Tuesday, November 04, 2008

Dear NPR

Dear NPR,

I usually think of you as a serious news source. Even The Don was listening to you for balance before he died, and you know he also loved Fox News. Sure, I wish Frank Deford would freaking SHUT UP AND RETIRE PLEASE and I generally feel like punching the Youth Radio commentators for their teenage navel-gazing and the "This I Believe" contributors for pretension, but I respect your reporting.

I'm sorry, perhaps it's just me angsting about my financial future but I am a bit confused by the story I heard yesterday on Morning Edition, "Housing Dream Backfires For Immigrant." Let me get this straight-- an immigrant who earned his pharmacy degree from Howard in the early 90's, so he's not fresh off the boat by any means, commits mortgage fraud and he's somehow an example of how the American Dream has been dashed by the financial collapse? Are you nuts? Or are you being ironic? Were you just intent on profiling the first person you found and hoping we didn't notice that he's been up to shady get rich quick schemes? If you're intending a subtle critique within your objectivity, you failed--it comes off as slapdash and poorly thought out.

To say I'm disappointed in your reporting is an understatement.

Guys, you want someone to profile as someone who has been hurt by this insanity but didn't fuel it? Profile me. Details upon request, but I promise you I didn't buy multiple houses to use as an ATM. My house is for sale, at less than what I bought it for, and according to my real estate person, there's just no buyers. It's an old, modest house in a nice neighborhood, within walking distance of restaurants, bars, the hospital, the library, churches and the grocery and other shops. It's on a major bus line. There's hundreds like it in a decaying metro area that's losing jobs every day but was improving until predatory lenders and scammers hit town.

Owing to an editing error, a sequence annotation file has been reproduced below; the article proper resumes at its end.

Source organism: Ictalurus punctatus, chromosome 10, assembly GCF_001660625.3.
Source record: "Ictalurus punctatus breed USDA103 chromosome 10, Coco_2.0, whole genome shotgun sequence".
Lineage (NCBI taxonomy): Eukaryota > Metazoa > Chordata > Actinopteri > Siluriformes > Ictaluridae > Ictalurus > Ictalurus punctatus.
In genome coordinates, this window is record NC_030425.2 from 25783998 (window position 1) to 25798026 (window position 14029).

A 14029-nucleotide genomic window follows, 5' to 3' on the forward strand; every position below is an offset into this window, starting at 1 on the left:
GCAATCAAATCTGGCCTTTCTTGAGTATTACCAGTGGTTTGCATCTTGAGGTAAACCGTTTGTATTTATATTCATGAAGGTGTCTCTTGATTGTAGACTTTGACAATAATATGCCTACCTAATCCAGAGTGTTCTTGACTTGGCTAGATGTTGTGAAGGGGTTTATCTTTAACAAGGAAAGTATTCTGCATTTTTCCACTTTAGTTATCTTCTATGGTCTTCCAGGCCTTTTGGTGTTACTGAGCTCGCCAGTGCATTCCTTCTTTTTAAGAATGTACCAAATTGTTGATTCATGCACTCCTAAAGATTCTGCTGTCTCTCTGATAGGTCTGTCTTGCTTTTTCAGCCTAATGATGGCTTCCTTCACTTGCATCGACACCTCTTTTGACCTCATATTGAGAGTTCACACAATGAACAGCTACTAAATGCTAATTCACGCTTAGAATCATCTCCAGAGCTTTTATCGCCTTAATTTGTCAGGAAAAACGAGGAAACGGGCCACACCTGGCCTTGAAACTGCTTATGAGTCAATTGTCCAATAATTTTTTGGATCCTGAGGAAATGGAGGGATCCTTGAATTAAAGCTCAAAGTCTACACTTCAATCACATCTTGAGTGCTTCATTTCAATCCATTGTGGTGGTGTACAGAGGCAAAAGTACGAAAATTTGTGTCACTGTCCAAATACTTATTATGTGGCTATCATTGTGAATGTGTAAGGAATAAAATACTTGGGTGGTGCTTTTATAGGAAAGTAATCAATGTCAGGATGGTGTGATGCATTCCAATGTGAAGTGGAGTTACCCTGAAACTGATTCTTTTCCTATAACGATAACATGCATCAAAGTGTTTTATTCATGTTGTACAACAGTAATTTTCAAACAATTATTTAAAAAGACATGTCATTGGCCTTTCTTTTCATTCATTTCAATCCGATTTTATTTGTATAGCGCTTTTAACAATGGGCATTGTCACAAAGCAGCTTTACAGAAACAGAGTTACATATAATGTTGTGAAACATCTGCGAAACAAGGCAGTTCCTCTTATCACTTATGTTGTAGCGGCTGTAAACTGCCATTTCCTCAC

For heaven's sake, stop trying to paint criminals as innocent. Actually press them on the details of the lying they did to get those miracle loans, be journalists not sympathizers and report instead of letting lies stand.



1 comment:

drwende said...


Yes, the emphasis on the woes of criminals, varied by the occasional fool, makes me crazy and (I think) trivializes the crisis.

I don't care how miserable my former SF friend the Last Fool is with his overpriced rental property. I care about the neighbors who just wanted to live in that cul-de-sac and whose neighborhood and selling prospects have been ruined by the greed of people like him. (That's assuming there are any -- half the houses were bought by absentee landlords and flippers.)